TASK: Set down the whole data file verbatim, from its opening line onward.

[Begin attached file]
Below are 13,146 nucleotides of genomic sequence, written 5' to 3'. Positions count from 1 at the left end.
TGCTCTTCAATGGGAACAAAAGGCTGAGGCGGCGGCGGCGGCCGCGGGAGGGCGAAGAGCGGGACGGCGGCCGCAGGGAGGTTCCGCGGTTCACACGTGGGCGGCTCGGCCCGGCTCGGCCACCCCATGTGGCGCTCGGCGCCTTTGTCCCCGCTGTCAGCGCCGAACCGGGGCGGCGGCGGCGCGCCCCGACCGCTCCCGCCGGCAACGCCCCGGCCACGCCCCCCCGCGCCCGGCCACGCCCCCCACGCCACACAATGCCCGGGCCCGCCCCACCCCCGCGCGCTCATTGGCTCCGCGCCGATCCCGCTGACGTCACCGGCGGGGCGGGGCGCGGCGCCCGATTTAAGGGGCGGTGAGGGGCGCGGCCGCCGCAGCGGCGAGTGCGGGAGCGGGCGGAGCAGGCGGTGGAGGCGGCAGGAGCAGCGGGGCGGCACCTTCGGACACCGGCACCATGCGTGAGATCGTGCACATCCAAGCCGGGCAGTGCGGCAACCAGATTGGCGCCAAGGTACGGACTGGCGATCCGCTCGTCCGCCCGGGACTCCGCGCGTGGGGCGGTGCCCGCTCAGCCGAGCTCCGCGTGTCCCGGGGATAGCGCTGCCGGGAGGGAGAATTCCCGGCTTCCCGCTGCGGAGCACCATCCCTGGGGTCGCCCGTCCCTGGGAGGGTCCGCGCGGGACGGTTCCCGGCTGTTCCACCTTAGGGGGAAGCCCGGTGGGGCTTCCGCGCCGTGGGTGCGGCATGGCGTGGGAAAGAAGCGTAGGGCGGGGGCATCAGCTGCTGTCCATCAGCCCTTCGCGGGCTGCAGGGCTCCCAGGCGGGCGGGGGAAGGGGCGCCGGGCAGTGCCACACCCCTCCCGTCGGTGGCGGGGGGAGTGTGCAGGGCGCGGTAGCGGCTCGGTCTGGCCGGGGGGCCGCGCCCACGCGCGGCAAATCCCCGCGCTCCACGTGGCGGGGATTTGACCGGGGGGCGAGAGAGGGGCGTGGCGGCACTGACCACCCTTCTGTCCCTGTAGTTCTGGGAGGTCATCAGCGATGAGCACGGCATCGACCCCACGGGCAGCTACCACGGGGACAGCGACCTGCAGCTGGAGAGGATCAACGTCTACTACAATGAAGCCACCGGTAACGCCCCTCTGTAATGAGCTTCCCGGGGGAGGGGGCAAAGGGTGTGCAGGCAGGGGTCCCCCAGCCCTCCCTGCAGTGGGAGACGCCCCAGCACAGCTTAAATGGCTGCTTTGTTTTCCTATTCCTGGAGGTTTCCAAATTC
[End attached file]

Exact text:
Below are 13,146 nucleotides of genomic sequence, written 5' to 3'. Positions count from 1 at the left end.
TGCTCTTCAATGGGAACAAAAGGCTGAGGCGGCGGCGGCGGCCGCGGGAGGGCGAAGAGCGGGACGGCGGCCGCAGGGAGGTTCCGCGGTTCACACGTGGGCGGCTCGGCCCGGCTCGGCCACCCCATGTGGCGCTCGGCGCCTTTGTCCCCGCTGTCAGCGCCGAACCGGGGCGGCGGCGGCGCGCCCCGACCGCTCCCGCCGGCAACGCCCCGGCCACGCCCCCCCGCGCCCGGCCACGCCCCCCACGCCACACAATGCCCGGGCCCGCCCCACCCCCGCGCGCTCATTGGCTCCGCGCCGATCCCGCTGACGTCACCGGCGGGGCGGGGCGCGGCGCCCGATTTAAGGGGCGGTGAGGGGCGCGGCCGCCGCAGCGGCGAGTGCGGGAGCGGGCGGAGCAGGCGGTGGAGGCGGCAGGAGCAGCGGGGCGGCACCTTCGGACACCGGCACCATGCGTGAGATCGTGCACATCCAAGCCGGGCAGTGCGGCAACCAGATTGGCGCCAAGGTACGGACTGGCGATCCGCTCGTCCGCCCGGGACTCCGCGCGTGGGGCGGTGCCCGCTCAGCCGAGCTCCGCGTGTCCCGGGGATAGCGCTGCCGGGAGGGAGAATTCCCGGCTTCCCGCTGCGGAGCACCATCCCTGGGGTCGCCCGTCCCTGGGAGGGTCCGCGCGGGACGGTTCCCGGCTGTTCCACCTTAGGGGGAAGCCCGGTGGGGCTTCCGCGCCGTGGGTGCGGCATGGCGTGGGAAAGAAGCGTAGGGCGGGGGCATCAGCTGCTGTCCATCAGCCCTTCGCGGGCTGCAGGGCTCCCAGGCGGGCGGGGGAAGGGGCGCCGGGCAGTGCCACACCCCTCCCGTCGGTGGCGGGGGGAGTGTGCAGGGCGCGGTAGCGGCTCGGTCTGGCCGGGGGGCCGCGCCCACGCGCGGCAAATCCCCGCGCTCCACGTGGCGGGGATTTGACCGGGGGGCGAGAGAGGGGCGTGGCGGCACTGACCACCCTTCTGTCCCTGTAGTTCTGGGAGGTCATCAGCGATGAGCACGGCATCGACCCCACGGGCAGCTACCACGGGGACAGCGACCTGCAGCTGGAGAGGATCAACGTCTACTACAATGAAGCCACCGGTAACGCCCCTCTGTAATGAGCTTCCCGGGGGAGGGGGCAAAGGGTGTGCAGGCAGGGGTCCCCCAGCCCTCCCTGCAGTGGGAGACGCCCCAGCACAGCTTAAATGGCTGCTTTGTTTTCCTATTCCTGGAGGTTTCCAAATTC